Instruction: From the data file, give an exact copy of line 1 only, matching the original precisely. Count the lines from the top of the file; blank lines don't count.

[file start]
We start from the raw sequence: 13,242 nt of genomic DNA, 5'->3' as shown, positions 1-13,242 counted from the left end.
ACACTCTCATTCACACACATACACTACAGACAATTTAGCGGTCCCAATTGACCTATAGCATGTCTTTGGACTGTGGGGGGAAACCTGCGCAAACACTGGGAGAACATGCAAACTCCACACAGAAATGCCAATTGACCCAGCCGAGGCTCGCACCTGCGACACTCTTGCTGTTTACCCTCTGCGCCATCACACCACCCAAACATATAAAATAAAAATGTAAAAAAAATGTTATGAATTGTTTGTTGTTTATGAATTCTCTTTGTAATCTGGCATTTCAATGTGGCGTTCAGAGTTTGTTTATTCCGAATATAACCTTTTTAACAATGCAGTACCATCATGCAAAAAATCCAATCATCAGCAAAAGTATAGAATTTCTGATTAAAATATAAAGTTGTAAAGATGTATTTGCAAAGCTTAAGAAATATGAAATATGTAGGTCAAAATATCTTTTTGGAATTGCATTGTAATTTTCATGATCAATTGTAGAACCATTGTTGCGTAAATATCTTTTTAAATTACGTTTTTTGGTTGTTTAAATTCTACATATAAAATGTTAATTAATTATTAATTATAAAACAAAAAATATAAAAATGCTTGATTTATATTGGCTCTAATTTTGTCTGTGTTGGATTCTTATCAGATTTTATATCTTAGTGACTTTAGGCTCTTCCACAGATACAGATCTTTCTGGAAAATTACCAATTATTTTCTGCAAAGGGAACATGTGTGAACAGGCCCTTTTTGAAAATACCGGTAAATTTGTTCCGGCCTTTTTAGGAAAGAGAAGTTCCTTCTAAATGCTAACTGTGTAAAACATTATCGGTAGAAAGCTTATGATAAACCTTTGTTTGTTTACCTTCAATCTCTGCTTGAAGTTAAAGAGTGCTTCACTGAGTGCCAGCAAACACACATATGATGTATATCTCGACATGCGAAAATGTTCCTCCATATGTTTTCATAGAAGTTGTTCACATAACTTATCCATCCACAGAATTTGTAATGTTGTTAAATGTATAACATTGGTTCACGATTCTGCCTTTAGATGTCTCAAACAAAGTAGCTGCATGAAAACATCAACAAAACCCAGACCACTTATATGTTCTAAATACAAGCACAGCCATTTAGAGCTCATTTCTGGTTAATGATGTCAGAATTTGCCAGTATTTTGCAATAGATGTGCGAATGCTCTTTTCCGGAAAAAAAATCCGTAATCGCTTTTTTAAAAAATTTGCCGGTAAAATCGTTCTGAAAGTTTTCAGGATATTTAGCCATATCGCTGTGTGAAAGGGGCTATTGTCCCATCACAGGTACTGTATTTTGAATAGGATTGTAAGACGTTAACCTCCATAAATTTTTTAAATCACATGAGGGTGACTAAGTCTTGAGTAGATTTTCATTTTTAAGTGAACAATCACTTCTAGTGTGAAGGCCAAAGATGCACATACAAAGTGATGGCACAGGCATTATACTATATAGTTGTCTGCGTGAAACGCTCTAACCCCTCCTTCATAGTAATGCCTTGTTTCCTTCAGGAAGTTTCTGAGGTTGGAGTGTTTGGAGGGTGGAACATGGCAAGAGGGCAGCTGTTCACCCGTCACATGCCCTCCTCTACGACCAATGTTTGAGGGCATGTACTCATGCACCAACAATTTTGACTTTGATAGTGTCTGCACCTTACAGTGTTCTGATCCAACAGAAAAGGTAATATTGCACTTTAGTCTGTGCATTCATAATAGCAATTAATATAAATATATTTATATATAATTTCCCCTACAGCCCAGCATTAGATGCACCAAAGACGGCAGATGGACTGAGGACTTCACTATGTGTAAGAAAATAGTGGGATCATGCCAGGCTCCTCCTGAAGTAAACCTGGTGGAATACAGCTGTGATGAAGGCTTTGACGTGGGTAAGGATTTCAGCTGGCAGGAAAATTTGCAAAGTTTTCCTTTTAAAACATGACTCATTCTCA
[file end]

We start from the raw sequence: 13,242 nt of genomic DNA, 5'->3' as shown, positions 1-13,242 counted from the left end.